By adding 6 lines to the code of GPGMail, I’ve allowed it to send messages with some (perhaps) less compromised hashing algorithms. Generally an algorithm called SHA-1 is used to generate a condensed representation or “hash” of the text PGP/GPG messages for signing purposes. The SHA-1 algorithm is subject to an attack described by Chinese researchers that allows another text that generates the same hash (called a “collision”) to be found in 269 steps rather than the 280 steps that the original design specified. This attack makes finding a collision several orders of magnitude faster.
Collisions are hazardous in that a powerful adversary (usually named Mallory) could take a note you signed that said “I like cashews” and generate a new note with some variation of “I agree to sell my home to Mallory for $15.–” With plaintext messages this is a lot harder because generally one must add random garbage to the end of the message, but with files that do (or could) have a lot of unused junk data in them such as Microsoft Word this is a lot easier. Many prominent figures in the cryptographic community have weighed in on the need to move away from SHA-1.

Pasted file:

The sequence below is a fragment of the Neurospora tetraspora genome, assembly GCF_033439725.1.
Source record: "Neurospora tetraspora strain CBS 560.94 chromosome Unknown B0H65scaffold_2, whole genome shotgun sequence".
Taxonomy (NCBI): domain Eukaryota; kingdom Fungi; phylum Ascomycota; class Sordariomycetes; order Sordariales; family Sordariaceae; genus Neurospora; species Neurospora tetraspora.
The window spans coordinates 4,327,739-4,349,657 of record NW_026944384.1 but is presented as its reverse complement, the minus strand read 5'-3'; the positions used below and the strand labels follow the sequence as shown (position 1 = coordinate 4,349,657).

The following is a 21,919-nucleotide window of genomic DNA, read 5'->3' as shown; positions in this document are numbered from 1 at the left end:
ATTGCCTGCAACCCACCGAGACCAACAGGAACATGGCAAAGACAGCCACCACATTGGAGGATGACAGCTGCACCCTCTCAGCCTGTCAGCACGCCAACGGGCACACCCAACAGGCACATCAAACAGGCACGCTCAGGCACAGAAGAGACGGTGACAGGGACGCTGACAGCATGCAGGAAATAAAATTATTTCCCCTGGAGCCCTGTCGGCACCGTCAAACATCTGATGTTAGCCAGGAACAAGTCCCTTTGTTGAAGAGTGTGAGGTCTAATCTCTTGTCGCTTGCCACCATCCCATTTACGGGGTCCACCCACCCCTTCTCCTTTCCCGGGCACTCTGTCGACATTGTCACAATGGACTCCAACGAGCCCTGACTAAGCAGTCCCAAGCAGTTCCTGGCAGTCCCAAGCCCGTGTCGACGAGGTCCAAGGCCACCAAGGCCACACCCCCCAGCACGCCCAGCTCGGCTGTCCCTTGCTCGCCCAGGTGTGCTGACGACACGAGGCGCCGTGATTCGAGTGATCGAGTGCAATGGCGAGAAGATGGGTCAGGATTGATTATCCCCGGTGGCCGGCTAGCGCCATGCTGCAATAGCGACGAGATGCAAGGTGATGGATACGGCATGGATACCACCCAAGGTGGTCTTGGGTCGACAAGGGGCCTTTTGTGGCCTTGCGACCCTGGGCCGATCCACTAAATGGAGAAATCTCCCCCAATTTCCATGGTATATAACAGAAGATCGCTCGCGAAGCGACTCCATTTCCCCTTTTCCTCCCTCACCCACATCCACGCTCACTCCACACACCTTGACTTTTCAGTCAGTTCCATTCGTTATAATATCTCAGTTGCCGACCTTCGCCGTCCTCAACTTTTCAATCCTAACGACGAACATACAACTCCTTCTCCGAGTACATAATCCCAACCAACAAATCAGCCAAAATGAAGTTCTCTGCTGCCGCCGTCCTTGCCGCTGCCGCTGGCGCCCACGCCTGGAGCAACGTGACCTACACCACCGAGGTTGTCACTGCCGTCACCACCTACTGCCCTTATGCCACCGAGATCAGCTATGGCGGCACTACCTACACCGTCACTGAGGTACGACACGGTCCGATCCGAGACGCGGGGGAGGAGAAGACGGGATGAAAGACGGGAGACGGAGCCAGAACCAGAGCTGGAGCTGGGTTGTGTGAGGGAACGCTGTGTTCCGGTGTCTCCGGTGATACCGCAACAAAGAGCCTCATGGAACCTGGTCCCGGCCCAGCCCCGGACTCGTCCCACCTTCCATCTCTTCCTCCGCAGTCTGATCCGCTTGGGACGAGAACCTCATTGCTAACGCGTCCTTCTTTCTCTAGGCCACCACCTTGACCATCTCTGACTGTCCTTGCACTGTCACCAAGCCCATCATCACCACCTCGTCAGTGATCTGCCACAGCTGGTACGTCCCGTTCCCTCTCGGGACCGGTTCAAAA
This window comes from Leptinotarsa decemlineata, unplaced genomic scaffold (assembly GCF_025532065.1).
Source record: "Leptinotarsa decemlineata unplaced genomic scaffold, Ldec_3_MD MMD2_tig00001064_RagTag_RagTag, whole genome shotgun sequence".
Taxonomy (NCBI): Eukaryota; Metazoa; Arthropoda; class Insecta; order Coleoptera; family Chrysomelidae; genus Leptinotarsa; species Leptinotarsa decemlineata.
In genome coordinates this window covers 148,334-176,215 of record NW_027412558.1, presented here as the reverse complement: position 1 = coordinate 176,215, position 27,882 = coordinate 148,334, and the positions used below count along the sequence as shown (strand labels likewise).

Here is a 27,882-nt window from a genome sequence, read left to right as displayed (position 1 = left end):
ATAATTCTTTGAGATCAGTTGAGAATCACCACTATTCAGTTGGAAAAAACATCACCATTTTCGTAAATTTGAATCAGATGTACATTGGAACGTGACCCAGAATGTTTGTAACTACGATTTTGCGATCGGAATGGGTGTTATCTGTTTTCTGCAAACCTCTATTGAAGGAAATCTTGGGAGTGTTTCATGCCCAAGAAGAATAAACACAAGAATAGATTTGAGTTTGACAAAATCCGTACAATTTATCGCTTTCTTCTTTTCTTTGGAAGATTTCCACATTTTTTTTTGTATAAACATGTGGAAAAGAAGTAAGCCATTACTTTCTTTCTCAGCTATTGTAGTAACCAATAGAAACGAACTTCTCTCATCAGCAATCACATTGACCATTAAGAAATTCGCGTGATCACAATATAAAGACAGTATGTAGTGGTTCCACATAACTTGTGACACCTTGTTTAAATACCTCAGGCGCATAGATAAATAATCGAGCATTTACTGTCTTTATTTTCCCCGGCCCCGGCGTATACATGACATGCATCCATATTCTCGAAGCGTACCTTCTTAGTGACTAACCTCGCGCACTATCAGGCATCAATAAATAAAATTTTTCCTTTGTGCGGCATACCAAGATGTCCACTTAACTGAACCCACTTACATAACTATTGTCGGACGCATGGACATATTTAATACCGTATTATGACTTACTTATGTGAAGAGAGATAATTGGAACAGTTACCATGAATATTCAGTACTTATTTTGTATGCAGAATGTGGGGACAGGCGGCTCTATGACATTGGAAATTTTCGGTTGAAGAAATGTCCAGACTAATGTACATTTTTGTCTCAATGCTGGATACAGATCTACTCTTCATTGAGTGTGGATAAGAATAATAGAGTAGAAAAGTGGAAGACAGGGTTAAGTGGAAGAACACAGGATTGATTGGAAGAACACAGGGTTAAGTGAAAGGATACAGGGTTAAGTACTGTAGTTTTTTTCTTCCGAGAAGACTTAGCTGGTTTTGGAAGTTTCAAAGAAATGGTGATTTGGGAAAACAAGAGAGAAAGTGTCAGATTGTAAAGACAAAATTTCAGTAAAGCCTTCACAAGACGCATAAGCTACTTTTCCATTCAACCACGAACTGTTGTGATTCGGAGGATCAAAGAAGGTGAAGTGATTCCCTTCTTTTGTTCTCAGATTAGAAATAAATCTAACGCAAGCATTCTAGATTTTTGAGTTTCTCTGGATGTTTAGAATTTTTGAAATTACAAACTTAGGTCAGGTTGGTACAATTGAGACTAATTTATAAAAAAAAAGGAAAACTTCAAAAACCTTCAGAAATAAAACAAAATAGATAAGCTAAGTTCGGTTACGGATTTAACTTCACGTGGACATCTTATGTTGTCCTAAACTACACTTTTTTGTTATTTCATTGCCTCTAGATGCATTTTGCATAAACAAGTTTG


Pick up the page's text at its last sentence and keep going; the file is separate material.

GPGMail.mailbundle right now only allows SHA-1, MD5 (subject to its own collision attacks), and RIPEMD-160. Adding a few lines of code allows users like me to send messages also with SHA-256, SHA-384, and SHA-512. A zip of this updated mailbundle is attached for existing GPGMail users. It depends on all the same sorts of things that the usual GPGMail depends on, check the GPGMail web page for details. You also have to make a configuration change and generate an RSA signing key in order to use the newer algorithms:
- Add the line
digest-algo sha512to .gnupg/gpg.conf (or
sha384if you prefer)
- Generate an RSA signing subkey by running
gpg --edit-key email@example.com
- Enter your password at the prompt
- Pick the number for
RSA (sign only)and finish the configuration of your key
It’s not time to panic and run away from SHA-1, but now is the time to migrate away from it if possible. People who are picky about standards will note that using these new algorithms is not strictly allowed by the OpenPGP RFC. There are revisions floating within the IETF to fix this, but standards processes move a lot like glaciers.